Learning to grow

By Bishop L. Jonathan Holston 

“Consider how the wild flowers grow. They do not labor or spin. Yet I tell you, not even Solomon in all his splendor was dressed like one of these. If that is how God clothes the grass of the field, which is here today, and tomorrow is thrown into the fire, how much more will he clothe you—you of little faith!” (Luke 12:27-28 NIV) 

There are many good reasons to prefer artificial flowers to natural ones. The best ones look incredibly lifelike. Even after months in a vase, they are always in full bloom; the leaves never grow limp. They are maintenance-free, requiring no water, no sunshine and no nutrition to keep looking beautiful. Of course, they will never die.

Yet there is one disadvantage to having artificial flowers—they do not grow. They stay the same forever. They will never die because they have never lived.

While there are many good reasons to prefer artificial flowers to natural ones, there is something therapeutic about planting a garden. As the Chinese proverb goes, “Life begins the day you start a garden.” It is in seeing the sprouts that emerge from germinated seeds; the care with which those young seedlings are transplanted, watered and tended as they grow. That feeling of the warm soil as you plant. Meticulously watching the weather to know whether or not it will rain. Removing weeds; checking for blossoms. Celebrating the growth over time. Gardening is a process filled with opportunities for both patience and celebration.

By now, in late summer, the seeds that were started in the spring have grown into plants, and the harvest has been plentiful. All the wondering and waiting has paid off.

As so often happens in a garden, there have also likely been surprises. Perhaps you found a watermelon that had grown undetected in a back corner. Or maybe you awoke to find a pest infestation that was certainly unwanted and unexpected. And so it goes, putting in the effort without knowing for certain what the outcome will be.

The work of gardening is humbling. Master gardeners know that you don’t actually grow the plants. You can only foster an environment in which growth can happen. You do your work, and the plants do their work. The success of the plant growing requires consistent nurturing of the plant’s environment. Gardeners are reminded constantly that we cannot control the results of our labor. Author and leadership expert Bob Johansen has described our reality in such a succinct way, namely, “The future will reward clarity and punish certainty.”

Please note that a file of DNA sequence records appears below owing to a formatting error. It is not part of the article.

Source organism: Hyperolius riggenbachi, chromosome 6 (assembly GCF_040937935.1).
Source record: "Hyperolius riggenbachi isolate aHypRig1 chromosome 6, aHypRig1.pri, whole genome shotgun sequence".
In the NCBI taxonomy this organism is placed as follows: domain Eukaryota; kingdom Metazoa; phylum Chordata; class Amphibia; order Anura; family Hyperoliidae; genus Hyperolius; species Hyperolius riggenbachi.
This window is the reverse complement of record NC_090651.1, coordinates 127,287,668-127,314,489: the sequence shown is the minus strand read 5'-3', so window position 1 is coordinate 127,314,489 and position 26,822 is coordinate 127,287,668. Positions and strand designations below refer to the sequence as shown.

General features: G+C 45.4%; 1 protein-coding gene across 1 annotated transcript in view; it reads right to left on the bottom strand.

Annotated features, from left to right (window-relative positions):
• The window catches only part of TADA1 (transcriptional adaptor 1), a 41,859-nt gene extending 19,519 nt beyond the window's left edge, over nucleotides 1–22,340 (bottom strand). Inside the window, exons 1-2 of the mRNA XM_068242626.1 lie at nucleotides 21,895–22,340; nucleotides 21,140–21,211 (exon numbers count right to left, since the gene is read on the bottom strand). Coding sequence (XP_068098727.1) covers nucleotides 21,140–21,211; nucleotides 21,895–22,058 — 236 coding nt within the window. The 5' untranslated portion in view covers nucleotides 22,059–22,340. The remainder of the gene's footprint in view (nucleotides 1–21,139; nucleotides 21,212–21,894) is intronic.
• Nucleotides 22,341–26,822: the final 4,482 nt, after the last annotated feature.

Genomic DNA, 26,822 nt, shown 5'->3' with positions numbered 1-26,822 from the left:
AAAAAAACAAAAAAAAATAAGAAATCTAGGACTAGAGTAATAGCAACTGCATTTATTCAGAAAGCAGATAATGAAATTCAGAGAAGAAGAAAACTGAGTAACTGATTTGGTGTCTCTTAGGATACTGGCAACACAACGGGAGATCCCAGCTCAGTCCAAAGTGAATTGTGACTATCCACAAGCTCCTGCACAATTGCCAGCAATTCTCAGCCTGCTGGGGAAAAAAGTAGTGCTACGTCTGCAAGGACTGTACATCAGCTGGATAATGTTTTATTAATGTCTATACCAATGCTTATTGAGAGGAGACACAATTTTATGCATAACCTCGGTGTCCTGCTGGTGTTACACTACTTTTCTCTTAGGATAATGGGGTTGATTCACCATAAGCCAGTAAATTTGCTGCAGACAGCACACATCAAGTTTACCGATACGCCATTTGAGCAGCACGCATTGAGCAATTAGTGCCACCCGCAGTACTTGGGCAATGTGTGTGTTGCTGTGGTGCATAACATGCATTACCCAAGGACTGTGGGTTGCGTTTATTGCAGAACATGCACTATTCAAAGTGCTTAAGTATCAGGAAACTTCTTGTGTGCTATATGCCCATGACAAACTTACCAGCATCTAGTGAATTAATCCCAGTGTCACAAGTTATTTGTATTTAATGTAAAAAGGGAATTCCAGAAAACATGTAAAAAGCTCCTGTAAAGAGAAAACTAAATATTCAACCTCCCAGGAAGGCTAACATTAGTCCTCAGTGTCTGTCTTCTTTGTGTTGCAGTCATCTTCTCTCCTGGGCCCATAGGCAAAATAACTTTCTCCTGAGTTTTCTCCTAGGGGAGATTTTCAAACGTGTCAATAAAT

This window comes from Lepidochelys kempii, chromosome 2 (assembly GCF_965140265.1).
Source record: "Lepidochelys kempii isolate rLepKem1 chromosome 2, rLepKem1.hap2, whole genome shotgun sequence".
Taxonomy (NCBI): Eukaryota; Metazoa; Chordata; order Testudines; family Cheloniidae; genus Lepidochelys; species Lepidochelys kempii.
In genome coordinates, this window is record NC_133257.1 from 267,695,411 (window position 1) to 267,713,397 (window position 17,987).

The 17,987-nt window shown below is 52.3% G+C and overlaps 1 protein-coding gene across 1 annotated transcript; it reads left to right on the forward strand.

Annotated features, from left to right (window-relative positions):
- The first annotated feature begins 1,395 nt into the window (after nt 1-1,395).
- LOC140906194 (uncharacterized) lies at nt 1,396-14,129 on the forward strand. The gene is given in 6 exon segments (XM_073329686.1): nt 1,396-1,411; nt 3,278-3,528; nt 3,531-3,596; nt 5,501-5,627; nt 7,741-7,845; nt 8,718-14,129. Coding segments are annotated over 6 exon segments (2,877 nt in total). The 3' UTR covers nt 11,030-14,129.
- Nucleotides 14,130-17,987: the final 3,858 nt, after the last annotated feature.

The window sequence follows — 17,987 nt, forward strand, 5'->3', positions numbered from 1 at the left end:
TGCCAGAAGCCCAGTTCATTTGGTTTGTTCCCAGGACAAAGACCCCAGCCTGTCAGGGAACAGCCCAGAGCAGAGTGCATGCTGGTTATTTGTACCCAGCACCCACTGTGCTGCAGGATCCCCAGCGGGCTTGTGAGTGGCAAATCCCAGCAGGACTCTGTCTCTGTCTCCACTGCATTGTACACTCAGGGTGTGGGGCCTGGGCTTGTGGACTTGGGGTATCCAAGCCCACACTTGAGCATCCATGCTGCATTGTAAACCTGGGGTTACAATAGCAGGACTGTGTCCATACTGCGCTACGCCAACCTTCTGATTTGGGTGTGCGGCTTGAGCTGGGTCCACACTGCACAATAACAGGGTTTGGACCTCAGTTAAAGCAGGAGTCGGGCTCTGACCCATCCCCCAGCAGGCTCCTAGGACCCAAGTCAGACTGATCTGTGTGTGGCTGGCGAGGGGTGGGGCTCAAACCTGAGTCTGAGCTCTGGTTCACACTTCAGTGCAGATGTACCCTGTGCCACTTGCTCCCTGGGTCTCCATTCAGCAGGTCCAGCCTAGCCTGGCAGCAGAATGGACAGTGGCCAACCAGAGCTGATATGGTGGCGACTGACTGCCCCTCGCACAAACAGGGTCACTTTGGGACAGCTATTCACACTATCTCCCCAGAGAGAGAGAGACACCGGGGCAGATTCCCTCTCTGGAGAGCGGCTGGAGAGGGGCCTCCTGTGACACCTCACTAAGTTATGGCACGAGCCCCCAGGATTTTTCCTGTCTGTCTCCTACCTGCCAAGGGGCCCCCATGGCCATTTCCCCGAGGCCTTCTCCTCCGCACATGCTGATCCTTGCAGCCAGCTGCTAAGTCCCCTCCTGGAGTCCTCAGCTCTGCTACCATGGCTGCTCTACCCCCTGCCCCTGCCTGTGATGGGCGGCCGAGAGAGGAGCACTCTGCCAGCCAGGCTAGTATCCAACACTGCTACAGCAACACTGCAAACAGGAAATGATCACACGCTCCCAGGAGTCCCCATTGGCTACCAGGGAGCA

Thinking that we can know the future, or what will happen next, often makes us a laughing stock. Consider the last few years. Every time we think we are moving beyond COVID-19, a new variant emerges. So many plans that we have made have had to be postponed, cancelled or reimagined in order to follow through. Rarely have our plans commenced unchanged. Certainty is not a word often used in these days. Instead, we’ve had to lean into seeking clarity about what we need to do and where we need to go.

But how do we maintain focus on clarity rather than certainty? We are the people the world turns to for answers about faith. We are supposed to have all the answers. Or are we?

“I don’t know” is incredibly difficult for us, as human beings, to admit. But this is the first step to becoming teachable. Being teachable means having a desire to listen, learn and apply. And when we become teachable, we want to be part of conversations to learn more.

Proverbs 19:20 says, “Take good counsel and accept correction – that’s the way to live wisely and well.” Making peace with uncertainty keeps us grounded so that we can begin to move forward in the way that God is calling us to go, becoming teachable; open to the leading of the Holy Spirit.

What looks perfect in the artificial does not often look perfect in a live plant. But the live plant is real. It is living. The secret is in watching it grow, remembering that there is growth happening even when you cannot see it.

In the midst of this season filled with constant pivoting and so many surprising twists and turns, we have sought to maintain our focus on making disciples of Jesus Christ for the transformation of the world. Recognizing that the growth of disciples only happens through God’s work frees us instead to focus on nurturing the environments within our congregations and our communities.  Even with all of the distractions and disappointments in the church and in the world, we can still find clarity about who we are and whose we are as children of God.

Rather than asserting deep, yet incomplete, knowledge, what if we instead were to acknowledge that we don’t, in fact, have all the answers? Each one of us has the opportunity to become teachable—willing to listen and learn. Willing to engage in courageous conversations with others. Growth is an indicator of living. How alive are you? 

The French proverb teaches us, “Blessed are those who plant trees under whose shade they will never sit.” The seeds sown now will be entrusted to the future, may that be tomorrow, next month, next year or in the next generation. May the seeds we plant be those of faithfulness, commitment, integrity, patience and caring for the least of these. We plant these seeds now, trusting, believing and knowing that God is with us, guiding the growth until the time of harvest.

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